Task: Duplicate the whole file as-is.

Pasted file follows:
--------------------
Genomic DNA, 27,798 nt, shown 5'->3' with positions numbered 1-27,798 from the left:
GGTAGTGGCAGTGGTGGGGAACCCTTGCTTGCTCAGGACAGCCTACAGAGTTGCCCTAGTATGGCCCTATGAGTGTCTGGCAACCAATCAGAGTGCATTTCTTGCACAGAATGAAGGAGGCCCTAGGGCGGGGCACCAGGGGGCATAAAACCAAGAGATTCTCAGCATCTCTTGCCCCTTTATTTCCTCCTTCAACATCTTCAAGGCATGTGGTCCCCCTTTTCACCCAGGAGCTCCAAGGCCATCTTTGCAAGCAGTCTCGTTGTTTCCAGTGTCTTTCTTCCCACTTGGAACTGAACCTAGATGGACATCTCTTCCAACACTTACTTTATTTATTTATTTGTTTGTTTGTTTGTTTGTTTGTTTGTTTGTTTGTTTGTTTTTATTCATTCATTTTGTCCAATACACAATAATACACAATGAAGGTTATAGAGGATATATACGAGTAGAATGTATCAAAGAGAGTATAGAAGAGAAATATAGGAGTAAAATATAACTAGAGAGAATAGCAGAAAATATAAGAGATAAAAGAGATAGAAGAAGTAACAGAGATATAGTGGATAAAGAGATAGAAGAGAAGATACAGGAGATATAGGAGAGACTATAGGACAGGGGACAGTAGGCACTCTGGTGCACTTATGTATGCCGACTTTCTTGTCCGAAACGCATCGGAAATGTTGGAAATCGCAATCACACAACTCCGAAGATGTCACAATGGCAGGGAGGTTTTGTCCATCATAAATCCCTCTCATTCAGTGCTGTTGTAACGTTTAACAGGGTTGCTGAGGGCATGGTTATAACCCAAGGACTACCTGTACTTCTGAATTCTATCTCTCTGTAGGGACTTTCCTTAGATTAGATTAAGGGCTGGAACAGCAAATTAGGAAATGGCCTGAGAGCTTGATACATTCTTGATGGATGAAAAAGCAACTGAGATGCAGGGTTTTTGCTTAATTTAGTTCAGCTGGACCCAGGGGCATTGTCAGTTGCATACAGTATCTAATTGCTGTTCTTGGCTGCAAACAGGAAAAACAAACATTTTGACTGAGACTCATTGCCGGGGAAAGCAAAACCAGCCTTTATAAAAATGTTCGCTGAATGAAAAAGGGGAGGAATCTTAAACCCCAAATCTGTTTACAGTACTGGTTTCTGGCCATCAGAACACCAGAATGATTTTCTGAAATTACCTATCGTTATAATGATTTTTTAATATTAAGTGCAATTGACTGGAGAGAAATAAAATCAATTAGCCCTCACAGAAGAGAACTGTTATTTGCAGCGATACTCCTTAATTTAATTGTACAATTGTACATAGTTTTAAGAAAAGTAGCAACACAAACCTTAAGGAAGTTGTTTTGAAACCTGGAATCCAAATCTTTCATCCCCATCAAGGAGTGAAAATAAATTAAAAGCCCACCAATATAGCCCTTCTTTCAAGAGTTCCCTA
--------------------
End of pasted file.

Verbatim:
Genomic DNA, 27,798 nt, shown 5'->3' with positions numbered 1-27,798 from the left:
GGTAGTGGCAGTGGTGGGGAACCCTTGCTTGCTCAGGACAGCCTACAGAGTTGCCCTAGTATGGCCCTATGAGTGTCTGGCAACCAATCAGAGTGCATTTCTTGCACAGAATGAAGGAGGCCCTAGGGCGGGGCACCAGGGGGCATAAAACCAAGAGATTCTCAGCATCTCTTGCCCCTTTATTTCCTCCTTCAACATCTTCAAGGCATGTGGTCCCCCTTTTCACCCAGGAGCTCCAAGGCCATCTTTGCAAGCAGTCTCGTTGTTTCCAGTGTCTTTCTTCCCACTTGGAACTGAACCTAGATGGACATCTCTTCCAACACTTACTTTATTTATTTATTTGTTTGTTTGTTTGTTTGTTTGTTTGTTTGTTTGTTTGTTTTTATTCATTCATTTTGTCCAATACACAATAATACACAATGAAGGTTATAGAGGATATATACGAGTAGAATGTATCAAAGAGAGTATAGAAGAGAAATATAGGAGTAAAATATAACTAGAGAGAATAGCAGAAAATATAAGAGATAAAAGAGATAGAAGAAGTAACAGAGATATAGTGGATAAAGAGATAGAAGAGAAGATACAGGAGATATAGGAGAGACTATAGGACAGGGGACAGTAGGCACTCTGGTGCACTTATGTATGCCGACTTTCTTGTCCGAAACGCATCGGAAATGTTGGAAATCGCAATCACACAACTCCGAAGATGTCACAATGGCAGGGAGGTTTTGTCCATCATAAATCCCTCTCATTCAGTGCTGTTGTAACGTTTAACAGGGTTGCTGAGGGCATGGTTATAACCCAAGGACTACCTGTACTTCTGAATTCTATCTCTCTGTAGGGACTTTCCTTAGATTAGATTAAGGGCTGGAACAGCAAATTAGGAAATGGCCTGAGAGCTTGATACATTCTTGATGGATGAAAAAGCAACTGAGATGCAGGGTTTTTGCTTAATTTAGTTCAGCTGGACCCAGGGGCATTGTCAGTTGCATACAGTATCTAATTGCTGTTCTTGGCTGCAAACAGGAAAAACAAACATTTTGACTGAGACTCATTGCCGGGGAAAGCAAAACCAGCCTTTATAAAAATGTTCGCTGAATGAAAAAGGGGAGGAATCTTAAACCCCAAATCTGTTTACAGTACTGGTTTCTGGCCATCAGAACACCAGAATGATTTTCTGAAATTACCTATCGTTATAATGATTTTTTAATATTAAGTGCAATTGACTGGAGAGAAATAAAATCAATTAGCCCTCACAGAAGAGAACTGTTATTTGCAGCGATACTCCTTAATTTAATTGTACAATTGTACATAGTTTTAAGAAAAGTAGCAACACAAACCTTAAGGAAGTTGTTTTGAAACCTGGAATCCAAATCTTTCATCCCCATCAAGGAGTGAAAATAAATTAAAAGCCCACCAATATAGCCCTTCTTTCAAGAGTTCCCTA